Tuesday, 1 August 2017

6 High-Fiber Foods That Will Fill You Up

Eating a high-fiber diet is a great way to consistently feel full while maintaining a healthy weight. Mayo Clinic states that dietary fiber has a myriad of noteworthy health benefits, including relieving constipation, maintaining bowel health, reducing your risk of diabetes and heart disease, and lowering your cholesterol levels. Men ages 50 or younger should consume 38 grams of fiber per day, while women of the same age should eat 25 grams. Mayo Clinic notes that men 51 or older should aim for 30 grams of fiber each day, and women that fall within that age range should get 21 grams.

Worried you aren’t getting enough fiber each day? Don’t worry — you can easily fix this by eating the right things. Work these 6 foods into your daily diet, and you’ll be hitting your daily goals in no time!

1. Bran
Boost your fiber intake by eating more bran. Today’s Dietitian states there are different types of bran, many of which contain ample amounts of dietary fiber. For example, oat bran is high in soluble fiber, containing 12 grams per 1 ounce. Wheat, corn, and rice brain, containing 12, 22, and 6 grams of fiber per ounce, respectively, are a great source of insoluble fiber, which ensures your digestive tract is healthy and functioning properly, according to Today’s Dietitian.

There are plenty of easy ways to eat more bran: sprinkle some into your oatmeal, start adding it into batters, and eat more high-fiber cereals and bars. Just be careful of some products that tout themselves as bran — they aren’t always healthy. Cooking Light warns that many bran muffins are often far too large, and can contain upwards of 350 calories and 600 milligrams of sodium. Livestrong states that one cup of Raisin Bran, a popular breakfast cereal, contains a whopping 20 grams of sugar.

2. Legumes, Nuts, and Seeds
Eating legumes, nuts, and seeds is a great way to ensure you’re getting enough fiber. Mayo Clinic notes that a one-cup serving of cooked split peas has 16.3 grams of fiber, while the same serving of lentils contains 15.6 grams. A cup of cooked black beans has a whopping 15 grams, and the same serving of lima beans has 13.2 grams. If you’d prefer to nosh on nuts and seeds, dry-roasted peanuts, walnuts, and popcorn are all great options. The Help Guide states that ¼ cup of peanuts has 3 grams of fiber, while the same serving of walnuts has 2 grams. In addition, one cup of popcorn will provide you with 1 gram of fiber, so make sure to serve some at your next movie night!

Not only do these foods provide you with a hearty dose of fiber, but they also contain other great health benefits. For example, Health explains that black beans’ dark color signals they have a high content of flavonoids, plant pigments that are powerful antioxidants. White beans, another great source of fiber, contain protein, iron, and potassium, making it a great legume to start incorporating into meals.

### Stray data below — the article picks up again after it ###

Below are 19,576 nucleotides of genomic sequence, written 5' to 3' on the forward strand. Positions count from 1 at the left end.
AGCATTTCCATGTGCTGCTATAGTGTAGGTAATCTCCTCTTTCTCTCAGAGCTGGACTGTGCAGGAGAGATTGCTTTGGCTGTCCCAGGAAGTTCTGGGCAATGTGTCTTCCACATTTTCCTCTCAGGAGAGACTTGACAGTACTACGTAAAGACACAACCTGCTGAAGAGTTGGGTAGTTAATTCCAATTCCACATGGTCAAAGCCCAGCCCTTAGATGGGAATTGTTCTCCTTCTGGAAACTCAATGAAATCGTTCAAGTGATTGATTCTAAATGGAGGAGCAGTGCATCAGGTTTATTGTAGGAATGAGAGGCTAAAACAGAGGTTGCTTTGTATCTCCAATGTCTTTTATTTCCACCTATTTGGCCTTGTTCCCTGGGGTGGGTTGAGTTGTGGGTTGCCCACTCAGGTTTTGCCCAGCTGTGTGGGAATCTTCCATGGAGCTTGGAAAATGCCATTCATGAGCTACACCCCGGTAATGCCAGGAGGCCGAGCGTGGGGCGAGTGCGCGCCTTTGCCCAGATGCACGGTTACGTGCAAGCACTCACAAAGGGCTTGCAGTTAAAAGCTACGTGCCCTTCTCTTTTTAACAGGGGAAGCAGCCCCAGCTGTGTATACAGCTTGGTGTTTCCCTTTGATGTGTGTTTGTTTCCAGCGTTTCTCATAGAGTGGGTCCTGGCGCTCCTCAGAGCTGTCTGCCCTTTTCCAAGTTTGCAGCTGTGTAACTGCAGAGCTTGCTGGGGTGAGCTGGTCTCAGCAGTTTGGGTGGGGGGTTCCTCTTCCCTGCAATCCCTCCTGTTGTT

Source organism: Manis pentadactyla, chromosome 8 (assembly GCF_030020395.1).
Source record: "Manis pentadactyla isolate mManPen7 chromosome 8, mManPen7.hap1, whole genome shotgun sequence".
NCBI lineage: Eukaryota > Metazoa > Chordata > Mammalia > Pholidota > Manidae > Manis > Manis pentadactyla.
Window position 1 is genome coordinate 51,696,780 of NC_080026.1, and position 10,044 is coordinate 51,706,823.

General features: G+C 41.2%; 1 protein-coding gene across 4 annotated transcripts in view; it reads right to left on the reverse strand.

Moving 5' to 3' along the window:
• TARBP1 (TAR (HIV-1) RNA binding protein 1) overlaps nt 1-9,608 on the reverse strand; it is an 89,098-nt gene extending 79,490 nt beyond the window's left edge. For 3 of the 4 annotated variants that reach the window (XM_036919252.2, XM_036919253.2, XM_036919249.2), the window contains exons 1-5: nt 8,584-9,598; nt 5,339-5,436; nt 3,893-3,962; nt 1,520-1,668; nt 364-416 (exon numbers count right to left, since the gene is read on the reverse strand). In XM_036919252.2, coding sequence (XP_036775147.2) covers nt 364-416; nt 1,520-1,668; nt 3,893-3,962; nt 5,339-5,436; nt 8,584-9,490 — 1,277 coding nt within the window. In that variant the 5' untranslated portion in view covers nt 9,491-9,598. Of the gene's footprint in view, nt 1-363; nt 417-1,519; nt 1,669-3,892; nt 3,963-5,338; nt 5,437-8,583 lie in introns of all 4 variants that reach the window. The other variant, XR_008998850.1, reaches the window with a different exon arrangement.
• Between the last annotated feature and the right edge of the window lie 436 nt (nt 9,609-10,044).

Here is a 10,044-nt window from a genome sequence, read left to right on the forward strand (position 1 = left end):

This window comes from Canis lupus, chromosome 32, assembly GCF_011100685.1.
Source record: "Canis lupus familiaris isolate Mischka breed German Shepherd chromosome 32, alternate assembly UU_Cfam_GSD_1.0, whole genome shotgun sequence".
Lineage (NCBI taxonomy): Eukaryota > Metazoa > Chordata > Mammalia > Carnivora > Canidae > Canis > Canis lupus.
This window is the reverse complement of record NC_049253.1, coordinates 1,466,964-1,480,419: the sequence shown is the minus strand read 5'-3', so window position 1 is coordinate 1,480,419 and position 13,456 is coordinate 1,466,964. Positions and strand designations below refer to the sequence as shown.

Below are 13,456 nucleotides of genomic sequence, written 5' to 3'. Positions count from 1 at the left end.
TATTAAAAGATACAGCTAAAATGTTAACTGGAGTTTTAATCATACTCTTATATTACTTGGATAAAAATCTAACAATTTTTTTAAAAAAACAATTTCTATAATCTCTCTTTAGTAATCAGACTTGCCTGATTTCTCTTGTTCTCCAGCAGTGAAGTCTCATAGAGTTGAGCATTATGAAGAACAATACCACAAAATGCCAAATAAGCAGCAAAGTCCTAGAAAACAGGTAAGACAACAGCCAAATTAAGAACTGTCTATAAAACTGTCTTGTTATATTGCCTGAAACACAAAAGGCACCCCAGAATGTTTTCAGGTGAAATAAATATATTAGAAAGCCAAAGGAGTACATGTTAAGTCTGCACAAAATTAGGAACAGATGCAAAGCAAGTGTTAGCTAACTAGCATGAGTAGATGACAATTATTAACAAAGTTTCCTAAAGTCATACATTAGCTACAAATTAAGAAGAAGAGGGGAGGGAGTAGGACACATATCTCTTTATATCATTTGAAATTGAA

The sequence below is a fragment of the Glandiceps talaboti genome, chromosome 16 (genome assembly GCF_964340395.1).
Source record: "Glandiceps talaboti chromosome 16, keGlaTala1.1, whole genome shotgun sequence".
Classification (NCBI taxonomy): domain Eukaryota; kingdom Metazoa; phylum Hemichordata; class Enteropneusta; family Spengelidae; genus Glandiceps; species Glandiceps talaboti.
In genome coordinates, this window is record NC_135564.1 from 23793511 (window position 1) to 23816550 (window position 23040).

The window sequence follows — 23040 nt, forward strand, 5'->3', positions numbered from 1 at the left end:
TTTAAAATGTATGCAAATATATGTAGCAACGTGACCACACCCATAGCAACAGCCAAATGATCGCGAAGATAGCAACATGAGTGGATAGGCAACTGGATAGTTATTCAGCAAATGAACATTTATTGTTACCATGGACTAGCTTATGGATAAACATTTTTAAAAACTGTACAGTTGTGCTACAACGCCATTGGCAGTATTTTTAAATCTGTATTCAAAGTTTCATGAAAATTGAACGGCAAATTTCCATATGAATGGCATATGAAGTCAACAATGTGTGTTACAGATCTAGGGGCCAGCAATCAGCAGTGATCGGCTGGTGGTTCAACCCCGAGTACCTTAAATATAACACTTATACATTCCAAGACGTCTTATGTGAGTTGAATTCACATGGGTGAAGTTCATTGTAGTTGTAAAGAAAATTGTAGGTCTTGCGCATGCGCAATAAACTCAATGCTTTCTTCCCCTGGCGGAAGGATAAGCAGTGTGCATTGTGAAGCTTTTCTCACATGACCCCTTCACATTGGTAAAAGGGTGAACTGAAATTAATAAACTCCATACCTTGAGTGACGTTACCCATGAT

3. Vegetables
All vegetables contain fiber, but Web MD notes that the general rule is the darker the color of the veggie, the higher its fiber content. High-fiber veggies include carrots, beets, and broccoli. In addition, collard greens and Swiss chard have 4 grams of fiber per cup, while spinach has 7 grams per ½ cup (Popeye clearly knew what he was doing).

Artichokes are one of the most fiber-filled vegetables available, with one medium-size artichoke containing 10 grams. Best Health recommends working Brussels sprouts into your daily diet, as ½ cup cooked has 3 grams, in addition to parsnips, which have 2.7 grams per ½ cup.

4. Fruit
Fruits and Veggies — More Matters explains that fruit labeled as “high in fiber” must have at least 5 grams of fiber. Apples, blackberries, pears, and raspberries have all been deemed high-fiber fruits, while bananas, blueberries, dates, figs, kiwi, oranges, and dried plums are all considered to be “good sources of fiber,” meaning they contain between 2.5 and 4.9 grams of fiber, according to Fruits and Veggies — More Matters.

Looking for ways to eat more fruit every day? Stop snacking on chips and replace them with fruit, top your morning bowl of oatmeal or cereal with a few berries, whip up a fresh, fruit-filled smoothie, or incorporate them into your baked goods.

5. Whole Grains
For an easy way to up your fiber intake, use whole grains in place of the refined carbs you typically eat throughout the day. Toss your sugary cereals and replace with healthy options, like Uncle Sam Original Whole Wheat & Flaxseed Cereal, make whole-grain pasta dinners, and use whole-wheat bread instead of its white, more refined counterpart.

Health states that you’ll get 5.8 grams of fiber in two slices of dark rye bread, but only 1.9 grams from the same serving of white bread. Moreover, there are 5.5 grams of fiber per ½ cup uncooked brown rice. To compare, there are 2 grams in uncooked white rice and a measly 0.7 found in a serving of instant rice. It’s important to note that not all whole grains are high in fiber; Health suggests sticking with oats, barley, and bulgur.

6. White Potatoes
Surprised to see this starchy spud make the list? Poor potatoes are often labeled as unhealthy, but the truth is, they can keep you feeling full for hours. Livestrong reports that one medium potato contains 20% of your daily fiber needs. This does not, however, mean you should pig out on potato chips and fries. Instead, try baking, boiling, steaming, or roasting them, Courtney Grove, RD, told Livestrong.

It’s important to always make sure the potato hasn’t sprouted and isn’t soft or shriveled; these are signs that your spud is past its peak. In addition to being a fantastic source of fiber, Live Science states that as long as they’re prepared properly, potatoes contain a wide array of other vitamins and minerals. They’re a good source of vitamins C and B-6, manganese, phosphorous, niacin, and pantothenic acid. 

No comments:

Post a Comment